Drupal Ctools prior to 6.x-1.10 contains an XSS vulnerability
The Drupal HotBlocks module contains a persistent cross site scripting (XSS), or arbitrary script injection, vulnerability due to the fact that it fails to sanitize user supplied data before display. The HotBlocks module also suffers from a denial of service vulnerability due to a user triggered infinite code loop.
About three weeks ago a newly re-minted vulnerability class was announced on the Full Disclosure mailing list (http://seclists.org/fulldisclosure/2010/Aug/324). The class of vulnerability has actually been known to reverse engineers for a long time, but they used it to gain access to program flow to inspect existing code rather than for malicious purposes. In a nutshell the vulnerability hinges on the fact that some Windows programs will look for dynamic link libraries (DLL's) in their current working directory first before searching program and system directories.
Drupal provides robust, and largely ignored, XML remote procedure call (RPC) functionality. This functionality is available through the xmlrpc.php file that is available at the Drupal root in any installation. Any module can provide a hook into the XMLRPC interface by providing a moduleName_xmlrpc() function. However, some XMLRPC functionality allows malicious attackers to launch a brute force attack against a site without causing any login failure messages to appear in the site logs.
Drupal provides robust, and largely ignored, XML remote procedure call (RPC) functionality.
A nasty new udev vulnerability is floating around in the wild that allows local users on Linux systems with udev and 2.6 kernels (2.6 is required for udev) to gain root privileges. Exploit code has been published and is quite easy to use. Secunia has an advisory at http://www.securityfocus.com/bid/34536 and a further discussion can be found at http://blog.cr0.org/2009/04/interesting-vulnerability-in-udevd.html.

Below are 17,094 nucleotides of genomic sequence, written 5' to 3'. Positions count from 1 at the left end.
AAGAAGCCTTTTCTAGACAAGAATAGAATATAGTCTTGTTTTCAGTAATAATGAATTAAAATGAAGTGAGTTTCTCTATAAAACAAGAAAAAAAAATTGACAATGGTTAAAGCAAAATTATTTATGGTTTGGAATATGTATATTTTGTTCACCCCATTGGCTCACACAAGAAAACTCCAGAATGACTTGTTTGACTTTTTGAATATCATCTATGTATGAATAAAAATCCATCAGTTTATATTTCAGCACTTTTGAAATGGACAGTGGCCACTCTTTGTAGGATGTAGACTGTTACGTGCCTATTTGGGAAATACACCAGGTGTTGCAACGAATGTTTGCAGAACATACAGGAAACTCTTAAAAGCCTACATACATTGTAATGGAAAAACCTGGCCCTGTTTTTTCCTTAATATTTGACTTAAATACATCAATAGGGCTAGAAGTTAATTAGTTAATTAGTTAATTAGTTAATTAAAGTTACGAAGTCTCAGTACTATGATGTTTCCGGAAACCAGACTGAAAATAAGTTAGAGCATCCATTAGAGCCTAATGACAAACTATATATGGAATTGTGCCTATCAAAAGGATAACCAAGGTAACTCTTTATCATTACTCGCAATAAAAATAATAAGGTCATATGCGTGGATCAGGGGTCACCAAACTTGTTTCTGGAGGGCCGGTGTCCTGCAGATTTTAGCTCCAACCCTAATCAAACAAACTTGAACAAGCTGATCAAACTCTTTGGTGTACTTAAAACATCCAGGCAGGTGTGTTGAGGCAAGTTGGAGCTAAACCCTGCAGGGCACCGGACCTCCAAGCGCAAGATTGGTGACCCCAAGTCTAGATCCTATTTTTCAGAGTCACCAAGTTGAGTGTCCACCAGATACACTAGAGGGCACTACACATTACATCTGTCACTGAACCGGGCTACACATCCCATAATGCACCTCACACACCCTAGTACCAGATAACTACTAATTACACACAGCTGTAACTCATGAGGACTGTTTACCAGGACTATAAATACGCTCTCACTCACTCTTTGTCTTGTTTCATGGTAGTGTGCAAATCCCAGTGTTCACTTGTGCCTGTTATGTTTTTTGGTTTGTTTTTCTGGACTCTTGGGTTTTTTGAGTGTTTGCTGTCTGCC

A serious security vulnerability has been found in Google's new Chrome browser. Since the announcement of the new browser the security community has been putting it through the paces. Early reports indicated a few minor bugs and a vulnerability to the ubiquitous "carpet bomb" attack that has plagued other browsers. The new vulnerability reported is a full blown buffer overflow exploit that could allow remote attackers to execute malicious code with the privileges of the browser.
It seems Debian has introduced a critical flaw into the OpenSSL implementation that could allow an attacker to listen in on an encrypted web session or even an SSH session. What's worse is that even after an upgrade, old keys will still contain this vulnerability. This means that Debian (and Debian based systems - like Ubuntu) will have to patch/upgrade their systems and then regenerate all of their encryption keys. The Debian announcement can be found at Debian.org and the Ubuntu advisory can be found at Ubuntu.com. Update your systems as soon as you can! Update: It looks like code has been released to the wild to brute force ssh keys to gain unauthorized access to servers running the bad openssl code (with openssh and key authorization enabled):
Ah yes, you know you've arrived when http://nvd.nist.gov/nvd.cfm?cvename=CVE-2007-3058. Turns out my oldest open source project, MadIrish Webmail (also at http://webmail.madirish.net), suffered from a PHP remote file inclusion vulnerability. Sort of embarrassing since I like to think of myself as a security professional. I'll chalk this one up to old code though and keep on plugging. I was able to respond to the vulnerability report in a fairly timely fashion even though for some reason SourceForge didn't actually send me an email.
Web bugs are tracking tools used by HTML to track hits via server requests. They are almost ubiquitous in HTML spam, which is why you should use a text email reader. Article covers how web bugs work and how to use them.